9. Almost a year ago, I read jmolinari's post with lots of interest. We were in the middle of a backyard remodel that would provide space for an outdoor kitchen, and I was dreaming of a wood fired oven. Today, I'm still dreaming of the WFO, but I'm enjoying some neapolitan pizzas: building a little black egg finally bubbled to the top of my to-do list. This thread started the quest, and I soon found myself at pizzamaking.com reading up on LBE variations. I used a 22" weber along with the rest of the usual suspects, completing the project in a couple of weekends. The result: this is a keeper.
  10. Nourishment and health are basic needs, and I think a lot of the motivation comes from wanting to provide them. Usually, if we’re free to cook at times like this, then the health needs are taken care of as well as they can be. But I think there is another effect going on here. When my wife was recovering from childbirth, her parents were here to help out, and I felt able to let loose in the kitchen. I was preparing more elaborate-than-normal meals for all, and in retrospect it was as least as soothing for me as it was for my wife. For me, it gave me a sense of control back as we were throw
  11. While looking for our slabs for our kitchen, we looked at about a dozen different types of soapstone. Most were scratchable with my thumbnail, which I thought too soft for putting up with 2 growing kids. Luckily for us, the one we eventually picked was considerably harder and had a lot of interesting veins running through it. But I think there is a constant with soapstone: if you use your kitchen and especially if you have kids, it will develop a patina. The stone vendor we bought from showed us some amazing repair they are able to do if there is anything major (like a big chip out of a cor
  12. We love our soapstone. Soapstone ranges from fairly hard to fairly soft. Depending on the hardness, you might end up with surface scratches from pulling an unglazed pottery bowl across it, or you might chip it/put a small dent it in from dropping metal or glass onto it. You'll end up with some patina from constant use, but when we got it, we expected that in our well-used kitchen. Cleaning: depending on what was on the counter top, we'll used everything from a wet cloth to a soapy sponge to a clorox wipe. This stuff was used for lab counters and is really inert. Acids/bases will not harm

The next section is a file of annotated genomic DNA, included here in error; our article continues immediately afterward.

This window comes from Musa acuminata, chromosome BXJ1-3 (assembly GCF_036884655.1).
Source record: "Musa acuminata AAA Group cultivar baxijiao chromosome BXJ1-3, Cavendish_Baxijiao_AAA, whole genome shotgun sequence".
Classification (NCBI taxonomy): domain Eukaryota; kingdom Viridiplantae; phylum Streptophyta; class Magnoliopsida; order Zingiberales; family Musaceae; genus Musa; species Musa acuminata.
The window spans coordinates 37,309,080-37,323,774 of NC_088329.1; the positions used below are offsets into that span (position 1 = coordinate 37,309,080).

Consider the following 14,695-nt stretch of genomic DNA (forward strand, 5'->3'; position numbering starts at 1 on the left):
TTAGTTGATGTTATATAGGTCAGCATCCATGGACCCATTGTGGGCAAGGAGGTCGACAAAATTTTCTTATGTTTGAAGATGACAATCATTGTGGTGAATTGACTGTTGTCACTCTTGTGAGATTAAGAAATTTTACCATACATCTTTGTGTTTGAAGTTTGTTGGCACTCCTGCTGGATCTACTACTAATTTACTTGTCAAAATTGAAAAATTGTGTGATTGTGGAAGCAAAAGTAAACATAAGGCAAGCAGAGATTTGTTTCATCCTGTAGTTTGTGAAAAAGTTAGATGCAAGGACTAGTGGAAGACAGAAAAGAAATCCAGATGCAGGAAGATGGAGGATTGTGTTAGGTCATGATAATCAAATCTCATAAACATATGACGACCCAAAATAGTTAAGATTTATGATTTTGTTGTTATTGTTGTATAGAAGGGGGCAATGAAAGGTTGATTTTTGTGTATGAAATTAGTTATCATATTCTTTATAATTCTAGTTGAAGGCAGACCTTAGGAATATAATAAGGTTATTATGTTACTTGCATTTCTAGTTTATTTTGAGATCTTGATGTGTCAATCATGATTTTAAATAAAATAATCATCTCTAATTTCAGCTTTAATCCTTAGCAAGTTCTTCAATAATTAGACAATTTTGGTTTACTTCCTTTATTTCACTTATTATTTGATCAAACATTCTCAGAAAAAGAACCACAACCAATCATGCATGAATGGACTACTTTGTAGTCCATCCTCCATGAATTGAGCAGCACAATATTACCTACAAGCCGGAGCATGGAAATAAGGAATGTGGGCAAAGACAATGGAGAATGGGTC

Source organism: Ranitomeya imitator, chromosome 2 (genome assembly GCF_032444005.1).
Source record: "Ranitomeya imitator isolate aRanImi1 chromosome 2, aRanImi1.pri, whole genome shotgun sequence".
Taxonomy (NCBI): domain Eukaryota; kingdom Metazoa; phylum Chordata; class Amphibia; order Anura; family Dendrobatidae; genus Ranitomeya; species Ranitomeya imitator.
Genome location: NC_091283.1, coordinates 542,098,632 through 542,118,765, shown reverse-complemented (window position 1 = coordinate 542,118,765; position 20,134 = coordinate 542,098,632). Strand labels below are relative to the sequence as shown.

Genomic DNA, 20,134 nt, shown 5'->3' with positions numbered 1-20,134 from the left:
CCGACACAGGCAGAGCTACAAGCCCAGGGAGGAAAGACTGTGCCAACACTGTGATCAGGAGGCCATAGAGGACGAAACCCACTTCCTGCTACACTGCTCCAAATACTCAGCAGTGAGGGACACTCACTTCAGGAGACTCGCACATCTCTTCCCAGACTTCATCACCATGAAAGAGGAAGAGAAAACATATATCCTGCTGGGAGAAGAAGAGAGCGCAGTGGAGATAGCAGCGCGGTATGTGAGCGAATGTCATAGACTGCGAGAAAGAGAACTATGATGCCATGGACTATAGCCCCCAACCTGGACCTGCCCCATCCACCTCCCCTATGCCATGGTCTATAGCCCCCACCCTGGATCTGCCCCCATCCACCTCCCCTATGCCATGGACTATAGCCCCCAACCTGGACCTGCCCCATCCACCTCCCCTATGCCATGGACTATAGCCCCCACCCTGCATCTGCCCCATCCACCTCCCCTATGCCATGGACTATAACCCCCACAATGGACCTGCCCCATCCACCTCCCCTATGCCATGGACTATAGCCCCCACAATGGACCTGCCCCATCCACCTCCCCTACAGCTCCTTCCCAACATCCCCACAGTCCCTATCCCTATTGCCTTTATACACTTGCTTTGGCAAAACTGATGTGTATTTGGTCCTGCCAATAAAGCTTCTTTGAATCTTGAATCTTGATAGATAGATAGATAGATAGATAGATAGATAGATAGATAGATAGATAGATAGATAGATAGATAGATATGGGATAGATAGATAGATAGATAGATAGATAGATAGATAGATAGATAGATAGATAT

13. I think it simply comes down to focus. Most people have a single focus, either pastry or coffee, and they work hard enough to get that right. As you note, there are some places that get both right, but those are far fewer simply because there are far fewer owners who can do justice to both by having 2 foci. There is also little-to-no transferrable skills between baker/barista, so that makes it more mutually exclusive. You can also expand this out to restaurants in general. I rarely find a restaurant that knows espresso/coffee. There's a great northern Italian place in my neck of the woods
  14. Another copy located across the lake from Seattle... I'm an amateur, and my wife is a pro.
  15. And last night I made the modernist mac & cheese as a side for a Sunday comfort-food dinner: southwest meatloaf, mac & cheese, and sous-vide carrots (with my new SVP kitchen-toy). The mac & cheese was great. Wife's first comment was "you can really taste real cheese". My 7YO daughter, who is going through a contrarian phase, said "maybe too cheesy!" although she was scraping her plate to get the rest of the cheese sauce. I think this went over well, and the kids are deciding on the next project.